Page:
Python is readable

Nathan Rice nathan.alexander.rice at
Fri Mar 30 20:15:20 CEST 2012

On Fri, Mar 30, 2012 at 12:20 PM, Chris Angelico <rosuav at> wrote:
> On Sat, Mar 31, 2012 at 12:46 AM, Nathan Rice
> <nathan.alexander.rice at> wrote:
>> I believe in the idea of "things should be as simple as possible, but
>> not simpler".  Programming as it currently exists is absolutely
>> convoluted.  I am called on to help people learn to program from time
>> to time, and I can tell you that we still have a LONG way to go before
>> programming approaches a global optimum in either the semantic or
>> syntactic space.
> Aside from messes of installing and setting up language
> interpreters/compilers, which are averted by simply having several
> pre-installed (I think my Linux boxes come with some Python 2 version,
> Perl, bash, and a few others), that isn't really the case. Starting a
> Python script is easy. Programming gets convoluted only when, and to
> the extent that, the task does.

It is true that program complexity is correlated with problem
complexity, language and environment complexity is undeniable.  If you
want to prove this to yourself, find someone who is intelligent and
has some basic level of computer literacy, sit them down at a computer
and ask them to solve simple problems using programs.  You could even
be nice by opening the editor first.  Don't help them, just watch them
crash and burn.  Then sit them in front of code that already works,
and ask them to modify it to do something slightly different, and
again just watch them crash and burn in all but the simplest of cases.
 It is painful - most of the time they just give up.  These same
people almost universally can describe the exact process of steps
verbally or in writing to do what is required without any trouble;
there might be some neglected edge cases, but if you describe the
failed result, often times they will realize their mistake and be able
to fix it quickly.

Jeff Atwood had an article about programming sheep and non programming
goats, and while he views it as a statement about people's failings, I
view it as a statement about the failings of programming.  Human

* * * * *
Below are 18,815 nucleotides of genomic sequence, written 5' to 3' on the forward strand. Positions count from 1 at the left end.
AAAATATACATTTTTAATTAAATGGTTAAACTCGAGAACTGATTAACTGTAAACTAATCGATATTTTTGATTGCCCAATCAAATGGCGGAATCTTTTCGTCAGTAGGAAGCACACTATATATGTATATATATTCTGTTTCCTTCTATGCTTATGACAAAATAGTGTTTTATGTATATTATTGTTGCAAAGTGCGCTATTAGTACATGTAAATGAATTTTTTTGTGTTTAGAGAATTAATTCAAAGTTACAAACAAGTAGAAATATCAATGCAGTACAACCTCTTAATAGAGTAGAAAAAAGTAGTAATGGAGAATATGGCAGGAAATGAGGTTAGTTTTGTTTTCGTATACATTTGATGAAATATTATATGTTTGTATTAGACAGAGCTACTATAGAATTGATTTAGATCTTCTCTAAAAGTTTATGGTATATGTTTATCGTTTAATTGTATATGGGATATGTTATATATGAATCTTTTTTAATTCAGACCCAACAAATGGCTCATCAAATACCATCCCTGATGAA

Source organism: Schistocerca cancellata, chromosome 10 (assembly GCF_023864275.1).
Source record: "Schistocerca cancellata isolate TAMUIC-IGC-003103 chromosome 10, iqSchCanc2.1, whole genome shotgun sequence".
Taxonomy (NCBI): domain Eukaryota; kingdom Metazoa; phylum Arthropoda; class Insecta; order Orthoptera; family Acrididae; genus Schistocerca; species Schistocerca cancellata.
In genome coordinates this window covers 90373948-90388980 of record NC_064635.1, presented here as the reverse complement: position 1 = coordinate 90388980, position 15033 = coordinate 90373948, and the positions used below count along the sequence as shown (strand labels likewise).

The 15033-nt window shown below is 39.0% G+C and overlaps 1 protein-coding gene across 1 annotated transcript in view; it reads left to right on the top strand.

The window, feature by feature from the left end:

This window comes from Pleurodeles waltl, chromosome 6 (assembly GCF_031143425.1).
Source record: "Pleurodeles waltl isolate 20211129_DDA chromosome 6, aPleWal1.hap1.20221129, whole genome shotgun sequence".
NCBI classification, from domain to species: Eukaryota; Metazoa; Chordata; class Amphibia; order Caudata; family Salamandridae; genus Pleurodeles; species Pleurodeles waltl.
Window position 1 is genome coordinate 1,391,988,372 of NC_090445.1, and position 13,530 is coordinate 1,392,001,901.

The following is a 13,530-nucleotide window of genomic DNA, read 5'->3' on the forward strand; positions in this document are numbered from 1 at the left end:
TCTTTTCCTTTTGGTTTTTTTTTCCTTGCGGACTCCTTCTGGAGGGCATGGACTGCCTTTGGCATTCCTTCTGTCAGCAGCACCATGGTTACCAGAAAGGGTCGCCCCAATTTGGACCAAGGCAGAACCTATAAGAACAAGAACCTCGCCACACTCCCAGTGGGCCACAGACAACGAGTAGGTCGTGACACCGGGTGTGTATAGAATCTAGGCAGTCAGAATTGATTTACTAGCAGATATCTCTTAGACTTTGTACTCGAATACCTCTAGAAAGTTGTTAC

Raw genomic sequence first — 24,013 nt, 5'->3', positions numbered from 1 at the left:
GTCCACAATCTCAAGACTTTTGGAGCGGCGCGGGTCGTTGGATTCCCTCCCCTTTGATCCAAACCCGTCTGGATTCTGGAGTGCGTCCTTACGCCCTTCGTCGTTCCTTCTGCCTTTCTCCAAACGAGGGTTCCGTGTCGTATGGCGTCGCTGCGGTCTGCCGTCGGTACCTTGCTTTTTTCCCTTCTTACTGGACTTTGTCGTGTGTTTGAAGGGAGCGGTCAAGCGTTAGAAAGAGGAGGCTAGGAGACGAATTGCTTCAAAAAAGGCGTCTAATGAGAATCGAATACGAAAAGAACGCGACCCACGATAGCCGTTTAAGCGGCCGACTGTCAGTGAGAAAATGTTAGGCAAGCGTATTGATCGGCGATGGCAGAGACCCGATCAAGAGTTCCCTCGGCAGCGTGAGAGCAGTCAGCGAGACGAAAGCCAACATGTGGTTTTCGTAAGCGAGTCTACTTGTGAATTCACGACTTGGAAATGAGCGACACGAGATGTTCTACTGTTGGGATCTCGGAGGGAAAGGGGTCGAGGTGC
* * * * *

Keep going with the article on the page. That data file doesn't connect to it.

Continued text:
computer interaction is really important, and the whole prefab GUI
concept doesn't scale along any axis; people need to be able to
interact with their computers in a flexible manner.  In the beginning,
we had no choice but to bend our communication to the the machine, but
we're moving past that now.  The machine should respect the
communication of humans.  We shouldn't decry natural language because
of ambiguity; If we're ambiguous, the machine should let us know and
ask for clarification.  If we phrase things in a really awkward way,
the machine should tell us so, and suggest a more understandable
rendition (just like word processors do now).  If the machine does
something we didn't want based on our instructions, we should be able
to state additional requirements in a declarative manner.  Restricted
natural languages are an active area of current research, and they
clearly demonstrate that you can have an expressive formal language
that is also valid English.

Make no mistake about it, programming is a form of computer human
interaction (I figured that would be an accepted mantra here).  Think
of it as modeling knowledge and systems instead of pushing bits
around.  You are describing things to the computer.  To move from the
syntactic domain to my point about programming languages, imagine if
one person describes physics to a computer in French, and another
person describes chemistry to a computer in English.  The creators of
the computer made different languages act as disjoint knowledge
domains.  The computer is incapable of making any inferences in
physics which are informed by chemistry, and vice versa, unless
someone comes along and re-describes one of the disciplines in the
other language.  Worse still, if someone that only speaks Mandarin
comes along, the computer won't be able to tell him anything about
either domain.  Now imagine the creators of the computer decided that
an acceptable solution was to have people print out statements from
one domain in a given language, take it to another computer that scans
the printout, translates it to a different language, and prints out
the translated copy, then have that person take the translated copy
back to the original computer, and scan it again in order to ask a
cross cutting question. I hope from that perspective the paucity of
our current methods will be more apparent.

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